Medicine and Public Health in Latin America: A History

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dc.contributor.author McCrea, Heather L.
dc.date.accessioned 2017-02-15T15:16:59Z
dc.date.available 2017-02-15T15:16:59Z
dc.identifier.uri http://hdl.handle.net/2097/35184
dc.description Citation: McCrea, H. L. (2016). Medicine and Public Health in Latin America: A History. Isis, 107(3), 614-616. doi:10.1086/688465
dc.description.abstract Over the past three to four decades historical works focused on health and medicine in Latin America and the Caribbean have burgeoned into a rich body of scholarship. Scholars delve into a myriad of subjects using medicine and health as lenses through which structural, material, and human experiences with inequality can be analyzed across race, ethnic, gender, and economic lines. To date, much of the historical inquiry on medicine and public health in Latin America and the Caribbean has concentrated on uncovering the powerful relationships forged between medical elites, scientists, statesmen, and laypersons. In this vein, the history of Latin America and the Caribbean is situated within an interconnected globe where germs know no boundaries and disease vectors shape and reshape military campaigns and occupations, hygiene and sanitation trends, and household customs. Within this world, historical narratives and actors assume a more complex and nuanced form through scholarship that probes into the dark recesses of human suffering and the valiant (and sometimes not so altruistic) efforts of medical professionals and statesmen to launch public health campaigns to curb disease and contain contagion. Pioneering works by David Nobel Cook (1998), Alfred W. Crosby (1972), Elinor G. K. Melville (1997), and Nancy Leys Stepan (1996) laid the methodological groundwork for understanding the mechanisms that created human differences. Others have sought to tell a story about war, revolution, and social upheaval by focusing on a particular disease epidemic or public health campaign.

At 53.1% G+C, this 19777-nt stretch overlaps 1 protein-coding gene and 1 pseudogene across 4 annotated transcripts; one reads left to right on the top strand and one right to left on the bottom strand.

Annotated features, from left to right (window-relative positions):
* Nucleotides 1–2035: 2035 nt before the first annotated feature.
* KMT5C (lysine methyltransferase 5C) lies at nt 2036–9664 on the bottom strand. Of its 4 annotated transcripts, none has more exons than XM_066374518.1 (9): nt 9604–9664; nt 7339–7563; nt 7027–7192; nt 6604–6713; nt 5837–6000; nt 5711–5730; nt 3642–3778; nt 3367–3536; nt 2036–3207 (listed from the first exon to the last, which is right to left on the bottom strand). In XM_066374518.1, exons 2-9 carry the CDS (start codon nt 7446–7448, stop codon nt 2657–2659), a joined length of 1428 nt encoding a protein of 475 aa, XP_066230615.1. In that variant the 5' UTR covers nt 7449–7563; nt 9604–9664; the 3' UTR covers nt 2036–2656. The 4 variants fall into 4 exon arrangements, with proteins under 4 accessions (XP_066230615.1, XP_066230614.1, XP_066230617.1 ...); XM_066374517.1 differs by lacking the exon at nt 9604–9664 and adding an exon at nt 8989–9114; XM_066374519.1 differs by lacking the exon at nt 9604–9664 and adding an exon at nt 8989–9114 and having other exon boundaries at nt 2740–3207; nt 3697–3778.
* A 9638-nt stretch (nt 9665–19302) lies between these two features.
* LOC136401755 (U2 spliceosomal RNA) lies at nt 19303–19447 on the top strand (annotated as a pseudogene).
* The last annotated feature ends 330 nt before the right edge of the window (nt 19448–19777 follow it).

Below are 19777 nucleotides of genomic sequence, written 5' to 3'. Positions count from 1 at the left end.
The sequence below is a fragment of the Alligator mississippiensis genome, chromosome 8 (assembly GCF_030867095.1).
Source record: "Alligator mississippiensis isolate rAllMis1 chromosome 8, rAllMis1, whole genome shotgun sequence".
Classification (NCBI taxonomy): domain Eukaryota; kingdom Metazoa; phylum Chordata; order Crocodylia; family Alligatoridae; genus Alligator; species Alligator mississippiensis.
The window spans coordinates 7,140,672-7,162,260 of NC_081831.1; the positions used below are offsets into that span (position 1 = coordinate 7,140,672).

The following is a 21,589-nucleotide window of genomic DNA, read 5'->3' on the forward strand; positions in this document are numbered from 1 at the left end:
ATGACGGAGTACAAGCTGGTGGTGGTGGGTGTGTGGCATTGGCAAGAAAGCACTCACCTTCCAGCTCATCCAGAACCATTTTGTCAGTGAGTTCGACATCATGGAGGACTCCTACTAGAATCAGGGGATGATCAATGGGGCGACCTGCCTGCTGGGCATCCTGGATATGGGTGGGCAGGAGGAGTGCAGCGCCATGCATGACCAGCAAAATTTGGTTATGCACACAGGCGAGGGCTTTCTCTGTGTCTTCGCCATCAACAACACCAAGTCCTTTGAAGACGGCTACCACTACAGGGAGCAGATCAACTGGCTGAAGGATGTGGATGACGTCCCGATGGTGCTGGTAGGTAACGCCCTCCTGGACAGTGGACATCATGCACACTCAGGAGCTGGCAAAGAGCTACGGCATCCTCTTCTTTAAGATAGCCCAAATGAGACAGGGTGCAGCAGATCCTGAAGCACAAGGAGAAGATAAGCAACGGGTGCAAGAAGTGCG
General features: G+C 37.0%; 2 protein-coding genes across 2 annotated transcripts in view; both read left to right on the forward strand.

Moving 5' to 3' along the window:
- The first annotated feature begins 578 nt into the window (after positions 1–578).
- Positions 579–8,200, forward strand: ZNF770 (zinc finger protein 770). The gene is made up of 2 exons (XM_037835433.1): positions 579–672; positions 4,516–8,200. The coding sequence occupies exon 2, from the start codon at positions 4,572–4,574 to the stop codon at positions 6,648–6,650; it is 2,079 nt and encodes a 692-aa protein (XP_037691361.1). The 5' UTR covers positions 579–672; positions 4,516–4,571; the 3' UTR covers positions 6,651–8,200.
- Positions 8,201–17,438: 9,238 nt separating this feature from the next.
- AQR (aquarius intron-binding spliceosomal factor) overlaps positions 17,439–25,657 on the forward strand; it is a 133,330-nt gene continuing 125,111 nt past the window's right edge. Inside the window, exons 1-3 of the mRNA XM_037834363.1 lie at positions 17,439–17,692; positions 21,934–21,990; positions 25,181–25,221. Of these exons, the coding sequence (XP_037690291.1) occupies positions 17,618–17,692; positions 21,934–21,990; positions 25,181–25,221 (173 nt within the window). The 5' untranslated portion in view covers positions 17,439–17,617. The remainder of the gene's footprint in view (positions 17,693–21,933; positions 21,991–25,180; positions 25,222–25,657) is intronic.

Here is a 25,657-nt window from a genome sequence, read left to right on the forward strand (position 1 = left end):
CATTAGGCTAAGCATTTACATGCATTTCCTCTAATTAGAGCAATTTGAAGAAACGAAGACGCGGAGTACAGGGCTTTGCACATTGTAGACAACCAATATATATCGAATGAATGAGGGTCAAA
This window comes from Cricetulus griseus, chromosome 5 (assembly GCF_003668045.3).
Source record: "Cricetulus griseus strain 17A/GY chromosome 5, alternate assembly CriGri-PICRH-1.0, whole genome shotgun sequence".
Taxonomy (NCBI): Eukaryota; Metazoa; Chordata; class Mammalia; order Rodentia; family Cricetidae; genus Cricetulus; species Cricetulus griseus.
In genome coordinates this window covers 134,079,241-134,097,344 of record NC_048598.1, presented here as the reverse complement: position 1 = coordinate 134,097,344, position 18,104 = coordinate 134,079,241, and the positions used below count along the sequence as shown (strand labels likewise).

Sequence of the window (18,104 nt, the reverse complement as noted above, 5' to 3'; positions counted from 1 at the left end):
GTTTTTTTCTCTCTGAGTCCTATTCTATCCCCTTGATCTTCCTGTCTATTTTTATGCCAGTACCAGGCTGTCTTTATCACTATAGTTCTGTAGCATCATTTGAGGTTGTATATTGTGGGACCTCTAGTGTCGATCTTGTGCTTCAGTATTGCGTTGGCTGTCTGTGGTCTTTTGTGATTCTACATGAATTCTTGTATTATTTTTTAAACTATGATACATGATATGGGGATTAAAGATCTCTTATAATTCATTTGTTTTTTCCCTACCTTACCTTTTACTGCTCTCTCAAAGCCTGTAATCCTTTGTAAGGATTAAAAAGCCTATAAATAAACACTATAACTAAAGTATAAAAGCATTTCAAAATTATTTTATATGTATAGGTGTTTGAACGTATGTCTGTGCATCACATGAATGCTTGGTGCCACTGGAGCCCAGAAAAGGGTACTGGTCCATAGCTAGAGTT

dc.relation.uri https://doi.org/10.1086/688465
dc.rights © 2016 by The History of Science Society. All rights reserved. This Item is protected by copyright and/or related rights. You are free to use this Item in any way that is permitted by the copyright and related rights legislation that applies to your use. For other uses you need to obtain permission from the rights-holder(s).
dc.rights.uri http://www.journals.uchicago.edu/cont/jrnl_rights
dc.subject History & Philosophy Of Science
dc.title Medicine and Public Health in Latin America: A History
dc.type Article
dc.date.published 2016
dc.citation.doi 10.1086/688465
dc.citation.epage 616
dc.citation.issn 0021-1753
dc.citation.issue 3
dc.citation.jtitle Isis
dc.citation.spage 614
dc.citation.volume 107
dc.description.embargo 9/1/2017
dc.contributor.authoreid hmccrea
dc.contributor.kstate McCrea, Heather L.


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